Thursday, August 16, 2007

Average CPS freshman: 19 absences, 2.6 F's - Wake Up Chicago!

The Wednesday, August 15, 2007 Chicago SunTimes featured a story on page 16 that to me should have been on page one. According to a research report produced by the University of Chicago's Consortium on Chicago School Research, titled What Matters for Staying On-Track and Graduating in Chicago Public Schools

The SunTimes article stated that "the AVERAGE for all 2004-05 freshmen in Chicago Public Schools was 19 absences and 2.6 F's."

At one school the average was 44 days missed! The report ties early failure with later dropout rates.

The authors of this report "examine how school practices affect students’ grades, failure rates and attendance. Students' grades and attendance are particularly better than expected in schools characterized by two features—supportive relationships between teachers and students, and a perception among students that the work they are doing in high school is preparing them for the future."

What scares me is that the responses to this are band-aids, like confining students to one floor of a school, or creating later start times.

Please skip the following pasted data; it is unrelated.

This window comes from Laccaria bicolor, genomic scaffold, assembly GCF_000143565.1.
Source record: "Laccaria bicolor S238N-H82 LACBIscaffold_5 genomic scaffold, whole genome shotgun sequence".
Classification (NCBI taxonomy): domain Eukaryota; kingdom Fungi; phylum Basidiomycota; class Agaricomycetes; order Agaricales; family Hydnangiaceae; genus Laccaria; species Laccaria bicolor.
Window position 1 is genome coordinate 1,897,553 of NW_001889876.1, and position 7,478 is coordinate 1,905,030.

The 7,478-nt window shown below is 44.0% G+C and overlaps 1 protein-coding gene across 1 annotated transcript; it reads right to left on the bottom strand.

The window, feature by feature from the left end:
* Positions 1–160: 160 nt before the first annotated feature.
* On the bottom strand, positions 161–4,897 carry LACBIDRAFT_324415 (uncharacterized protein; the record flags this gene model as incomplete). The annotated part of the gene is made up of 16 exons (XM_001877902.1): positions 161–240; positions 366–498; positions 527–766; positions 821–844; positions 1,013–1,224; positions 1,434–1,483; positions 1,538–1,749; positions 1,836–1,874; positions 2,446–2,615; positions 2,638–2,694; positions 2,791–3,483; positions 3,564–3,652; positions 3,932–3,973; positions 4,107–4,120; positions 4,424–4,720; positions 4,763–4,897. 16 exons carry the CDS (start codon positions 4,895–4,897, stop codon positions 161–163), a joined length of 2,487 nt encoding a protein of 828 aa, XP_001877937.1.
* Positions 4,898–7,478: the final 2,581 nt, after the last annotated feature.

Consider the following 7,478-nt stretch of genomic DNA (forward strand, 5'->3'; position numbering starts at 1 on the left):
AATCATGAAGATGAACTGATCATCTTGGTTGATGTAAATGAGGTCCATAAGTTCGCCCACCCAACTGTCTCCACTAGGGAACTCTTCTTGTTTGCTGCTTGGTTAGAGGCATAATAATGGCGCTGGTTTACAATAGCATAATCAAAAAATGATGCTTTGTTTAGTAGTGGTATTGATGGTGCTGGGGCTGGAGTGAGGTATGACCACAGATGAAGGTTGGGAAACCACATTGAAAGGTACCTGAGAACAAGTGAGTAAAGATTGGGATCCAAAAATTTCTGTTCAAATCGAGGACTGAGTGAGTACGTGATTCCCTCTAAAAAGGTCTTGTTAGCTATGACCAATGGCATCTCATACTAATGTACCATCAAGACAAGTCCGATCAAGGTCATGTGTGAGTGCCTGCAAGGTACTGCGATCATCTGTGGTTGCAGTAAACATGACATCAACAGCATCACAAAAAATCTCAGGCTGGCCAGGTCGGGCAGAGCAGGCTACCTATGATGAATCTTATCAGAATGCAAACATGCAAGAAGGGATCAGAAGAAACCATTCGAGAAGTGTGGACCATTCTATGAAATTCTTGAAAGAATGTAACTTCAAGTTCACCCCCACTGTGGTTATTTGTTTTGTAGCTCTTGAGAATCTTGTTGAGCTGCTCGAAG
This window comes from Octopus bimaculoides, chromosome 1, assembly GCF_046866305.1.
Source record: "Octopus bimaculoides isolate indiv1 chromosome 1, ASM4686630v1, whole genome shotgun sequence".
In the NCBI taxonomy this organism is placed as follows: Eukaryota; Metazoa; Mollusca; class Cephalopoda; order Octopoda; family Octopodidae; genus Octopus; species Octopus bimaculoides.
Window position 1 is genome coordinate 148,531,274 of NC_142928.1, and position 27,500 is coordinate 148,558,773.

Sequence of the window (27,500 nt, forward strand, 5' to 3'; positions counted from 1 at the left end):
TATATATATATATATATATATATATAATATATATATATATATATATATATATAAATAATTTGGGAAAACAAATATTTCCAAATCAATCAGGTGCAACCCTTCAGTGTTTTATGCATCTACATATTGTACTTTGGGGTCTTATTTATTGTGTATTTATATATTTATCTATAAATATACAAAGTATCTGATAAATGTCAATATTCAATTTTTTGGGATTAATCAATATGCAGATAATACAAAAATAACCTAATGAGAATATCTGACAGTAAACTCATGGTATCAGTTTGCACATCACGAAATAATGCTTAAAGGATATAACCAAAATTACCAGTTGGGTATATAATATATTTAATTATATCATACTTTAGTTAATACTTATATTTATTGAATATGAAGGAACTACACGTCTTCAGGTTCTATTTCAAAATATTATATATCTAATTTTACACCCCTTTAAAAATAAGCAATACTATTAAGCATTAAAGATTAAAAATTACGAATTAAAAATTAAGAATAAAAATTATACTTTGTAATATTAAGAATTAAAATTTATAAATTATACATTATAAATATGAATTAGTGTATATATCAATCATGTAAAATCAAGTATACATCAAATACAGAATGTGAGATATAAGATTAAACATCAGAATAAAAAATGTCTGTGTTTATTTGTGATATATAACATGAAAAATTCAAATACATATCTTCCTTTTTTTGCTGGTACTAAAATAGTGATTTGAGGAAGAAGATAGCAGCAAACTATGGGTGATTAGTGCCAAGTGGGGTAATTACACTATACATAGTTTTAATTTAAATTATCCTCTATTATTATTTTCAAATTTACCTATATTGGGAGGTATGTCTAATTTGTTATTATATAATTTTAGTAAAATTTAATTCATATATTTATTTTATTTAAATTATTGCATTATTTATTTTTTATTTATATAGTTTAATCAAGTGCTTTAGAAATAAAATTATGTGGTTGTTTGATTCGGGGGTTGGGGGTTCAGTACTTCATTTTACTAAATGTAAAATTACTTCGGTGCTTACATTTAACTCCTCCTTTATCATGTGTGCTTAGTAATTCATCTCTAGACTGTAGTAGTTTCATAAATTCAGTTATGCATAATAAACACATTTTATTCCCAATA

No one is talking about systemic change of reaching these students as early as first grade with mentoring, social and emotional learning, arts and enrichment activities intended to build student aspirations and motivations so that when they get to high school they are more prepared to learn.

There are people who are writing about learning styles. Click here, here, and here for a few examples.

These are just a few of the resources on the Tutor/Mentor Connection web site that adults can learn from so that the strategies for building student aspirations engage more community stakeholders, start earlier, last longer, and reach the kids who are most disadvantaged because of high poverty surrounding them and their community.

Until writers, community and business leaders, parents and non profits begin to form study groups, and build their own learning habits, too few people will ever read the research and policy as well as philanthropy and community service decisions will be based on sound bytes, not sound strategy.

I outlined a learning strategy in a blog titled ENOUGH IS ENOUGH. I show how tutoring/mentoring is a way to engage adults in this learning, in this animated presentation found on the home page of

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